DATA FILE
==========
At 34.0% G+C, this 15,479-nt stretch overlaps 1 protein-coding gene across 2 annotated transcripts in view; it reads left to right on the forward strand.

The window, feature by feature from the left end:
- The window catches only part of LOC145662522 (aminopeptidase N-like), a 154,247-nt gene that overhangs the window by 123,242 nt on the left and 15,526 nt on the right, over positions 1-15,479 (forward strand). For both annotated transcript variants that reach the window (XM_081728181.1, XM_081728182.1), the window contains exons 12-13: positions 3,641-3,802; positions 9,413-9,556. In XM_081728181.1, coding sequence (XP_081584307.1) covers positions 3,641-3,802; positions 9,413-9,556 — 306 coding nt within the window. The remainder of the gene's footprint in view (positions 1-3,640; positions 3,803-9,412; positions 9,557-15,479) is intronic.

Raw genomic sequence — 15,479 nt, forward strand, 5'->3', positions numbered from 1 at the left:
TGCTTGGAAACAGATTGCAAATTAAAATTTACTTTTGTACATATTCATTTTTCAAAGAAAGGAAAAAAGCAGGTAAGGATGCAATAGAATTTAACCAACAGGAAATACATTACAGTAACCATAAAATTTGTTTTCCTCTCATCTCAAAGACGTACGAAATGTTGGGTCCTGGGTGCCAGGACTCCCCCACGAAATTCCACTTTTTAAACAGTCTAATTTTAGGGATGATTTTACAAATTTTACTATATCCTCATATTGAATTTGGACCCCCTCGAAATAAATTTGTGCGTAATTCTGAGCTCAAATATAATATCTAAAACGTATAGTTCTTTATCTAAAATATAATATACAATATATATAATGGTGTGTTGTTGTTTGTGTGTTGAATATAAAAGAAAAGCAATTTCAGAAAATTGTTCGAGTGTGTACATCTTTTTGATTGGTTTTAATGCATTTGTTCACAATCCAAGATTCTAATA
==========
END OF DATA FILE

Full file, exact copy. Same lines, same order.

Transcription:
At 34.0% G+C, this 15,479-nt stretch overlaps 1 protein-coding gene across 2 annotated transcripts in view; it reads left to right on the forward strand.

The window, feature by feature from the left end:
- The window catches only part of LOC145662522 (aminopeptidase N-like), a 154,247-nt gene that overhangs the window by 123,242 nt on the left and 15,526 nt on the right, over positions 1-15,479 (forward strand). For both annotated transcript variants that reach the window (XM_081728181.1, XM_081728182.1), the window contains exons 12-13: positions 3,641-3,802; positions 9,413-9,556. In XM_081728181.1, coding sequence (XP_081584307.1) covers positions 3,641-3,802; positions 9,413-9,556 — 306 coding nt within the window. The remainder of the gene's footprint in view (positions 1-3,640; positions 3,803-9,412; positions 9,557-15,479) is intronic.

Raw genomic sequence — 15,479 nt, forward strand, 5'->3', positions numbered from 1 at the left:
TGCTTGGAAACAGATTGCAAATTAAAATTTACTTTTGTACATATTCATTTTTCAAAGAAAGGAAAAAAGCAGGTAAGGATGCAATAGAATTTAACCAACAGGAAATACATTACAGTAACCATAAAATTTGTTTTCCTCTCATCTCAAAGACGTACGAAATGTTGGGTCCTGGGTGCCAGGACTCCCCCACGAAATTCCACTTTTTAAACAGTCTAATTTTAGGGATGATTTTACAAATTTTACTATATCCTCATATTGAATTTGGACCCCCTCGAAATAAATTTGTGCGTAATTCTGAGCTCAAATATAATATCTAAAACGTATAGTTCTTTATCTAAAATATAATATACAATATATATAATGGTGTGTTGTTGTTTGTGTGTTGAATATAAAAGAAAAGCAATTTCAGAAAATTGTTCGAGTGTGTACATCTTTTTGATTGGTTTTAATGCATTTGTTCACAATCCAAGATTCTAATA